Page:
This fall finds Feldman Architecture staff cozying up in our new digs at Levi’s Plaza and delving into some amazing projects. Our office move and remodel is nearing completion, as complete as a project can be within the design profession! We’ve received artwork from Catherine Wagner and Meghan Urback, and we’re looking forward to a few final pieces of artwork and furniture. In the past few months, our social media presence continues to spread, bolstered by a Q&A session on “The Architect Is In” by Remodelista which featured the Old Bernal Remodel with Jonathan revealing details about the design of the project throughout a weekend in August. We were also fortunate to be featured on Forbes.com with an article discussing the increasingly popular residential green roof. In print, Elle Décor featured the Mill Valley Cabins in an article about yoga rooms. Feldman Architecture’s Pacific Heights Townhouse turned up in the recently released 21st Century Architecture: Designer Houses by Mark Clearly, and the Caterpillar House is featured in Passive Houses: Energy Efficient Homes by Chris van Uffelen. Last month, Jonathan presented an introductory architecture class to technology and media leaders entitled ‘Cool or Craptastic.’ We enjoyed bombarding Jonathan with our thoughts on cool and craptastic buildings – not that architects have opinions! Most recently, we learned that the eco+historical Vistorian Update here in San Francisco and a collaboration with eco+historical earned LEED Platinum status. And just this month, we completed photography of the Forest Hills remodel (image above). We continue to grow and have exciting additions in our staff. This summer, we gladly welcomed Caroline Arpa and Nick Riker to our team – check out their bios on our staff pages. And we are very pleased to share that Lindsey, Travis, and Lucie Theobald welcomed Elle Tamsin to their family on August 16th. We’re wishing Lindsey the best in her 4 month leave with plenty of girl time!
Tools of the Trade - Part 2
As our office moves almost entirely to Revit where we are building a complex 3D Model for each project, we find ourselves relying on new and old tools to more efficiently convey design ideas. Recently, we compared notes on methods for sketching. Sketching by hand gets us away from the computer for a bit and lets the hand, head and drawing all connect. The energy and feeling that comes across in a sketch is also key and difficult to produce with a computer model.
Many of us rely on the old methods of trace and pen or pencil to create layers of options on top of a base drawing and watch how an idea unfolds and develops. We find that our clients respond well to the openness of a sketch where we can commit to paper the key components that we know but leave unanswered questions open. It is also effective to pair these sketches with evocative precedent images which help to fill in some of the blanks. Finally, many of us sketch in axonometric in order to figure out exactly how a construction detail is going to come together.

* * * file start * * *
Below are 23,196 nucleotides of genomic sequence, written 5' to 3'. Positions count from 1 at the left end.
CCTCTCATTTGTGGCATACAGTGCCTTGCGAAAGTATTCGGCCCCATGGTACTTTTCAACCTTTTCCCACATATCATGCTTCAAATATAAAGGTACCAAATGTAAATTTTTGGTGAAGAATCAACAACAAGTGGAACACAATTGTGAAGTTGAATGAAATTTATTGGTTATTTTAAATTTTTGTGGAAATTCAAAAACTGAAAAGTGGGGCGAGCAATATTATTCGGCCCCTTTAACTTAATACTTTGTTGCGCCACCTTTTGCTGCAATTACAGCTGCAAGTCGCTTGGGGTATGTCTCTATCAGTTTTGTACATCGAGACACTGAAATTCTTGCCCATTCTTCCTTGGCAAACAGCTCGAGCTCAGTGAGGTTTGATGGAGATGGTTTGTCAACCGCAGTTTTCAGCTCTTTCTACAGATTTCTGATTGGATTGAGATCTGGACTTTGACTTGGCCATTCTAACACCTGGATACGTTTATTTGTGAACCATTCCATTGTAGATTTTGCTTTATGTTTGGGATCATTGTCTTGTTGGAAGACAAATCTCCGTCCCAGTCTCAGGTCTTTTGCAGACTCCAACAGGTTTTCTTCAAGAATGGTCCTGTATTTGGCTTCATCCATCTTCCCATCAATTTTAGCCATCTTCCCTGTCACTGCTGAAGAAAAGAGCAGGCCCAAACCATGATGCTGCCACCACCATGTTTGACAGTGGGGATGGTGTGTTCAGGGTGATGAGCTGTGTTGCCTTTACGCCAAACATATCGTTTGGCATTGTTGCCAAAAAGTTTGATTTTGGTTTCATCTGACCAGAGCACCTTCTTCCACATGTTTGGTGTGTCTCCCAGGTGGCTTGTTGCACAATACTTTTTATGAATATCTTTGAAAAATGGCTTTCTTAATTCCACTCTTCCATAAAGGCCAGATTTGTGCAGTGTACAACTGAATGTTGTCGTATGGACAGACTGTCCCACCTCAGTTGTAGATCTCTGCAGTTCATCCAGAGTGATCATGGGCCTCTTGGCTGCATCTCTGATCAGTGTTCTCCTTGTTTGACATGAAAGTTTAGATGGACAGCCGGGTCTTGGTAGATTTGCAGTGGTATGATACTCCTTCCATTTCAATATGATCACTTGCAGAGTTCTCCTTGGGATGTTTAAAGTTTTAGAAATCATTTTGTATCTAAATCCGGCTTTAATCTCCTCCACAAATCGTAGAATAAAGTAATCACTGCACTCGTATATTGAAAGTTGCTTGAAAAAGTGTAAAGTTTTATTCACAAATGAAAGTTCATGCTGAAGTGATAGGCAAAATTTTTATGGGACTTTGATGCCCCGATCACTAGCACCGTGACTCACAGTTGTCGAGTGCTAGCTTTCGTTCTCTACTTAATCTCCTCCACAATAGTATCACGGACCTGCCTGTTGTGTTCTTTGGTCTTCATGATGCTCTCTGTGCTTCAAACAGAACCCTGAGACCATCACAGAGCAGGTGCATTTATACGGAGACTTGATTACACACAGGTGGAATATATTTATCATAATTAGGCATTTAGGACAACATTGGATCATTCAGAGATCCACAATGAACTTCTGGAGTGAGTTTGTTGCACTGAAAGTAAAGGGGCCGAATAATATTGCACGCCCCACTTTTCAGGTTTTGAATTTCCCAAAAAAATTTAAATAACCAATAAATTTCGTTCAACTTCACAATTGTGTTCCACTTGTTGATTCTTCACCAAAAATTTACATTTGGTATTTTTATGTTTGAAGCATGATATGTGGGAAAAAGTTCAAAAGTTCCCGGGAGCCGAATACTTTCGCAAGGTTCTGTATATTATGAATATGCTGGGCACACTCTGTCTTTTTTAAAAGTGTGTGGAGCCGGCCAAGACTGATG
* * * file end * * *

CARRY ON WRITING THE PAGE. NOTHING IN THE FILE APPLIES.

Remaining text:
Jonathan brought to the table two iPad programs which are easy to use and offer a lot of options for sketching while on the go or in those few minutes between meetings. Both offer the ability to create multiple versions of a drawing and to send them out to a project team quickly by email. Jonathan recommends both programs and finds it sometimes helpful to begin a sketch in the app called ‘Paper’ which allows a loose drawing and then import that sketch into ‘Sketchbook Pro’ where you can get finer lines. Below is a break down of these two programs. We’re now all itching to get our Feldman iPads and start sketching!
Free app which comes with a set number of pen, pencil, and watercolor styles. Additional pen styles are available for about $.99/each Six colors in an appealing palette Ability to export a page by email as jpeg, or post to FB, Twitter, Tumblr, etc. Easy to rewind the drawing backwards when you make a choice you don’t like Takes some learning how the app responds to a finger or stylus since you are not always drawing exactly where the stylus lands and the lines are not super fine. Recommend the purchase of a stylus (approximately $14)
Inexpensive app for the iPad Works much like Photoshop or Illustrator Ability to import and export files via File Share, DropBox, iPad camera or Photo Library. Layers and the ability to adjust or hide them makes it possible to create many iterations using the same base layer(s) Template layers available with perspective and grid lines Lots of different marking tools (pens, line tool, pencils, airbrush, etc.) Many colors available with an RGB wheel
Travel Photos: Ann Arbor
I recently took a quick trip back to my home town of Ann Arbor Michigan. Even though I was on vacation, I couldn’t help but snap a few shots of the architecture in the city. Ann Arbor is composed of nice old university buildings as well as a lot of contemporary architecture.